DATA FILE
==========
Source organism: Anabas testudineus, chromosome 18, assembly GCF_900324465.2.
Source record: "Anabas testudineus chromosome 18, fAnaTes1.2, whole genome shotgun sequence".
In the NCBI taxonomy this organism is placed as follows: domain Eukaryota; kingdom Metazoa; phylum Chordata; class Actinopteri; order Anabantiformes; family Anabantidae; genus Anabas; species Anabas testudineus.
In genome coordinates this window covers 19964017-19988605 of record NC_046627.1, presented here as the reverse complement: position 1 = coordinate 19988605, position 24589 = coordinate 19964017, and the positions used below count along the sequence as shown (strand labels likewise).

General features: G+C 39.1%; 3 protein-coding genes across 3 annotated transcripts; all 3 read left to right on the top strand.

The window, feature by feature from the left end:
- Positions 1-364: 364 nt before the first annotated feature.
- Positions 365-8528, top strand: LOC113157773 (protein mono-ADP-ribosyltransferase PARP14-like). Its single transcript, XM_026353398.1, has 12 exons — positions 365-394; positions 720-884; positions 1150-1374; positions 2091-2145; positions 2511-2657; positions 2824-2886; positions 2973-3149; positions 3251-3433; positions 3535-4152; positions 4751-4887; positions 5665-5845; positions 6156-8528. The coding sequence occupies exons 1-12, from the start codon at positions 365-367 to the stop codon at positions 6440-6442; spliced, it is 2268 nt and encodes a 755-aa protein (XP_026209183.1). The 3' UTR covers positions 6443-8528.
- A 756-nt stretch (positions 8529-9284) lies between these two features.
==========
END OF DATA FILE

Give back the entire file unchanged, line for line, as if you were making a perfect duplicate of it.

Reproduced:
Source organism: Anabas testudineus, chromosome 18, assembly GCF_900324465.2.
Source record: "Anabas testudineus chromosome 18, fAnaTes1.2, whole genome shotgun sequence".
In the NCBI taxonomy this organism is placed as follows: domain Eukaryota; kingdom Metazoa; phylum Chordata; class Actinopteri; order Anabantiformes; family Anabantidae; genus Anabas; species Anabas testudineus.
In genome coordinates this window covers 19964017-19988605 of record NC_046627.1, presented here as the reverse complement: position 1 = coordinate 19988605, position 24589 = coordinate 19964017, and the positions used below count along the sequence as shown (strand labels likewise).

General features: G+C 39.1%; 3 protein-coding genes across 3 annotated transcripts; all 3 read left to right on the top strand.

The window, feature by feature from the left end:
- Positions 1-364: 364 nt before the first annotated feature.
- Positions 365-8528, top strand: LOC113157773 (protein mono-ADP-ribosyltransferase PARP14-like). Its single transcript, XM_026353398.1, has 12 exons — positions 365-394; positions 720-884; positions 1150-1374; positions 2091-2145; positions 2511-2657; positions 2824-2886; positions 2973-3149; positions 3251-3433; positions 3535-4152; positions 4751-4887; positions 5665-5845; positions 6156-8528. The coding sequence occupies exons 1-12, from the start codon at positions 365-367 to the stop codon at positions 6440-6442; spliced, it is 2268 nt and encodes a 755-aa protein (XP_026209183.1). The 3' UTR covers positions 6443-8528.
- A 756-nt stretch (positions 8529-9284) lies between these two features.